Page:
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Customer reviews

4.9 out of 5 stars

on 4 November 2014
The title is spot on. Although forever linked with Frankenstein, Boris Karloff was "more than a monster". Really, much, much more with his roles in "terror" movies (as he preferred to call them) representing a fraction of a highly diverse and lengthy career.

Born William Henry Pratt, he broke away from diplomatic family and London surroundings to emigrate to Canada in 1909 where he tied down a variety of manual jobs while pursuing a theatrical career that would eventually take him to Hollywood. There, after 12 years of extras and minor roles, he found international fame as the Frankenstein monster. Although other roles came his way, he never lost that horror mantle, providing more worthy appearances with his work in Val Lewton and Roger Corman productions and, towards the end of his life, in the films "Targets" and "The Sorcerers".

He enjoyed equal recognition for his theatrical work, in particular for his much revived role as Jonathan Brewster in the original production of "Arsenic and Old Lace" (to his regret he never repeated the role on screen) and as Captain Hook in the children's favourite "Peter Pan". In addition, he kept up a heavy schedule of radio and television work, meticulously listed by the book's author, who also detailed much of Karloff's social calendar as well as providing information on the numerous people that he was associated with - among them, horror compatriot Bela Lugosi, an actor revealed as being financially hard done by the film companies. His other achievements included being a founding member of both the Screen Actors Guild and, as a lifelong cricket fan, the Hollywood Cricket Club. To all who knew him, he was constantly described as a genuinely modest, kind, gentle British gentlemen.

As Boris Karloff was not a person to give much away about himself, author Stephen Jacobs has done an incredible research job and, after reading this 568 page tome, I don't think there could be another stone left to be unturned.
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on 27 July 2013
Boris Karloff More Than a Monster by Stephen Jacobs is a large tome, brimming over with facts, anecdotes and information that supersede all other biographies that have gone before. There is an amazing array of photographs, many that I have not come across before. Jacobs make the actor come alive again, forty odd years after his death, with the many comments from his work colleagues stating what a gentleman & trooper he was - it may get a bit repetitive, but it highlights the man behind the Frankenstein Monster mask, showing how well regarded he was. Unlike previous biographies (Underwood & Lindsay in particular) Jacobs has meticulously researched and verified each and every fact, so as he has made his biography the definitive article so to speak. This may lead into facts that may not be wholly connected to the man, but make fascinating reading nevertheless. Unlike other biographies that have been `guided' by family, it is nice to see that Sara Karloff has been forthcoming and helpful - even admitting that Jacobs has uncovered material about her father that she didn't know! - there is no doubt that she loves her father and understands his lasting legacy - it was therefore a shame to read what a bitch her step-mother was - allowing Sara to find out about her father's death via the television, rather than a telephone call. This leads into the one big discrepancy in the book, as this relationship is not explored and you are left wondering why Evie Karloff excluded her husband's daughter from knowing about his death, arranging the funeral so no-one could go and why Boris excluded his daughter from his will. I don't think I have ever read such a widely researched and interesting biography on Karloff and I cannot recommend it enough. It is an essential read at an affordable price.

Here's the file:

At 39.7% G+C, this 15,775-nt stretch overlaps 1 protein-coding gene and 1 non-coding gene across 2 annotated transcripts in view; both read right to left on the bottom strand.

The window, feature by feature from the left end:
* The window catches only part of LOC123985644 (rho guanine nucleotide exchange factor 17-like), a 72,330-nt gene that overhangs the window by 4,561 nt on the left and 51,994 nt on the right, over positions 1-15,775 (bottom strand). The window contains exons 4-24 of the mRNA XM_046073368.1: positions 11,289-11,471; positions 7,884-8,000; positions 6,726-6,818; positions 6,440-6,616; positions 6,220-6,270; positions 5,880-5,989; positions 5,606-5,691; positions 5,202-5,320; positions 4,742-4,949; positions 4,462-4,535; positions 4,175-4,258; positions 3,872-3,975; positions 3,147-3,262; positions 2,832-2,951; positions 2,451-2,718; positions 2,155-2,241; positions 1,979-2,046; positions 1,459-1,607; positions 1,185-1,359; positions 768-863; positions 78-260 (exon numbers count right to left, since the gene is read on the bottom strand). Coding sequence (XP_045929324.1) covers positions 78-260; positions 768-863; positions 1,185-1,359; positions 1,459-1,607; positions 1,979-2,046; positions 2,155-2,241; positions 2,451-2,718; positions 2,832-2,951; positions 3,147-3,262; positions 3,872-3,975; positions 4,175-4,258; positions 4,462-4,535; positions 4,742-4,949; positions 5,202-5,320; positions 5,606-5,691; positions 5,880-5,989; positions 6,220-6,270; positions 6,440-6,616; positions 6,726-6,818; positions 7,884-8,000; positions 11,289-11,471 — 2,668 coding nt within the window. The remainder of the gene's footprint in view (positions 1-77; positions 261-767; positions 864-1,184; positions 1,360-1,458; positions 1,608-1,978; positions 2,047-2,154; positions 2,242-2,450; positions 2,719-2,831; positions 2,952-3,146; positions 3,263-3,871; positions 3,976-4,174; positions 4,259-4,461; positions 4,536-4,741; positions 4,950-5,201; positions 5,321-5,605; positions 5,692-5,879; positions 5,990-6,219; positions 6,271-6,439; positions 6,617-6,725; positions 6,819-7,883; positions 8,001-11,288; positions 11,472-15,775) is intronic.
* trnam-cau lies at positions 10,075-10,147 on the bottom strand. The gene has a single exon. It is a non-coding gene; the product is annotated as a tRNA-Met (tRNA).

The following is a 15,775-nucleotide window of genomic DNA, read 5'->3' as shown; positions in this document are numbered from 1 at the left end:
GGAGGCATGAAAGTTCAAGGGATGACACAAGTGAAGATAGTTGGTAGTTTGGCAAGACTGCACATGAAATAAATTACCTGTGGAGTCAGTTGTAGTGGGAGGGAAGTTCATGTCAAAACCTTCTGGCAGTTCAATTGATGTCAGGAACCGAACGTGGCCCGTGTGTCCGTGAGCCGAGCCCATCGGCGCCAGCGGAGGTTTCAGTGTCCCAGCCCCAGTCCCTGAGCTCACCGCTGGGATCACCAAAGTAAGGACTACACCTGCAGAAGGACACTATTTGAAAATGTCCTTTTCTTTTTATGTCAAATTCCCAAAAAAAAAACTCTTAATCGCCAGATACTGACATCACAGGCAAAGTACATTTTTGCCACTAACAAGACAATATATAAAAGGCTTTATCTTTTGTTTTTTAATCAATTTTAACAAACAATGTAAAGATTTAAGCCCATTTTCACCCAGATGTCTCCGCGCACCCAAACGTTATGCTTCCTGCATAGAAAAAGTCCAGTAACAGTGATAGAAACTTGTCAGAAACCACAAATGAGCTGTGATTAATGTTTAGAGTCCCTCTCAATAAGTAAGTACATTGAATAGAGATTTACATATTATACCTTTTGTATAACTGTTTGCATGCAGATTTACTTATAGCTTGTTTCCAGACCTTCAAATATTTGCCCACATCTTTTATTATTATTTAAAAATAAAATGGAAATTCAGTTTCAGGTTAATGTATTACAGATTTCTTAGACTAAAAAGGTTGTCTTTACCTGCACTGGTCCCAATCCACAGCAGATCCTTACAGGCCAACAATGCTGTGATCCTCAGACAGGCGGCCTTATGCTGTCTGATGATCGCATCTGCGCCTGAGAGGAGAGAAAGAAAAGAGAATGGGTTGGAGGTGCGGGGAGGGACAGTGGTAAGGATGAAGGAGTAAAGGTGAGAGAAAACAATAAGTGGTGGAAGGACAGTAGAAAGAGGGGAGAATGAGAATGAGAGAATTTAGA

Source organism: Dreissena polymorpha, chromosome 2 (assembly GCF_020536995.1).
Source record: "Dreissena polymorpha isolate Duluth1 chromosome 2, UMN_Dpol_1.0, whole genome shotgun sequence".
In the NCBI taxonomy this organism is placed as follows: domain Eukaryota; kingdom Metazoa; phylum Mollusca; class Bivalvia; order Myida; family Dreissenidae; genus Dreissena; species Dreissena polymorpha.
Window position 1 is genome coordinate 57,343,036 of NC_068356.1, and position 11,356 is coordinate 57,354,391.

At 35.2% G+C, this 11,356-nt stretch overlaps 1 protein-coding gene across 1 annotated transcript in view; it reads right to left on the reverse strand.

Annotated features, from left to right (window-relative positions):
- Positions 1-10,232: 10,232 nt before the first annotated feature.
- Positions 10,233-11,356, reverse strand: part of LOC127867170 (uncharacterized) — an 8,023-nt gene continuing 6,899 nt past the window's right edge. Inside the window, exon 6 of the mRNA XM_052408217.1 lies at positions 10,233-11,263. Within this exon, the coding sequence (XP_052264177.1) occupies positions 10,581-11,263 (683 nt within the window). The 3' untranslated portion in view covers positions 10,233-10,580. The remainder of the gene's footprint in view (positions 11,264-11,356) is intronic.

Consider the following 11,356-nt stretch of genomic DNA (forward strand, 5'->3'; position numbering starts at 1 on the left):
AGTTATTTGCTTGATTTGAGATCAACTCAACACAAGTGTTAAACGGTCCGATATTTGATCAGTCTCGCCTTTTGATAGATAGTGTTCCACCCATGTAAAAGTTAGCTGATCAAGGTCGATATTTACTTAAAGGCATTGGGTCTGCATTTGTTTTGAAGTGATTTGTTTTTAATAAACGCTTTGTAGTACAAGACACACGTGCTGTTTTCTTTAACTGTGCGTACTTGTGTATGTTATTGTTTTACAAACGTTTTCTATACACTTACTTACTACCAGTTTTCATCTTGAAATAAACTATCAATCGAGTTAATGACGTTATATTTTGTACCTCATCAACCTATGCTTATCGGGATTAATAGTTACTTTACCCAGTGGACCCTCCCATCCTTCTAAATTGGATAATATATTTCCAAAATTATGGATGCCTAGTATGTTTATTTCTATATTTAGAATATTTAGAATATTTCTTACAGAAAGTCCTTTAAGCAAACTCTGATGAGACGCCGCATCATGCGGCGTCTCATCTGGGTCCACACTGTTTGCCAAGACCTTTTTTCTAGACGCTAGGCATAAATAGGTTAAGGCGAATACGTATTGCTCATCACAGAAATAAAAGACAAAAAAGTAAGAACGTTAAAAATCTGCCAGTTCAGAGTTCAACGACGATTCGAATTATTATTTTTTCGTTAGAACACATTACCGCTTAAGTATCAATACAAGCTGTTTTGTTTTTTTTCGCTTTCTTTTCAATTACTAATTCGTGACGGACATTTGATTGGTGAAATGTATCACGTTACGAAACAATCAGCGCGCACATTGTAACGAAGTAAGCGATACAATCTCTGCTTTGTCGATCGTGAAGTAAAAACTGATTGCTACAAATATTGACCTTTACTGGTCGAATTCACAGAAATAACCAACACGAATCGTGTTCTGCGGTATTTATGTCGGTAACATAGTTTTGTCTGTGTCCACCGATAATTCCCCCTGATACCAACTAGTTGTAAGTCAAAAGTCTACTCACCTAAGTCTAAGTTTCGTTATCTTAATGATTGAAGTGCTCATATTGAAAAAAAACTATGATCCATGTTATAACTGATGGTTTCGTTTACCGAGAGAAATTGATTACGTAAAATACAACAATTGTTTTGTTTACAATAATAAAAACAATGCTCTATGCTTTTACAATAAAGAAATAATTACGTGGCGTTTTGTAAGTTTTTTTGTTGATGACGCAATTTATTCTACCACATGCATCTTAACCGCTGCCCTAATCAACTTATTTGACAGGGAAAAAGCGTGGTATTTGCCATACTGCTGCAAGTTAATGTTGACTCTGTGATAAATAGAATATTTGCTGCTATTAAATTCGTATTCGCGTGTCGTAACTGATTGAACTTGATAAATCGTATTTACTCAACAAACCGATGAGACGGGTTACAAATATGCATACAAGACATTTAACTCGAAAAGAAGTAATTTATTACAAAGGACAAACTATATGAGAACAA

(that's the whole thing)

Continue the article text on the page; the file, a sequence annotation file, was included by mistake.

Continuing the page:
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on 22 February 2012
This is one of the best biographies I've come across in a long time, obviously the work of a devoted fan but with no bias that I could detect. Packed with pictures, along with the usual details of a subjects life there are plenty of details on his work and the life behind the camera that brought both the best of the thirties horror movies and beyond to the screen.
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on 20 April 2013
The very true and complete story of the life of Boris, I loved it so because of the writing, my congrats to Jacobs for doing such a hard investigation. Full of anecdotes and every part of his life. If you love Karloff, you'll fall in love with this book.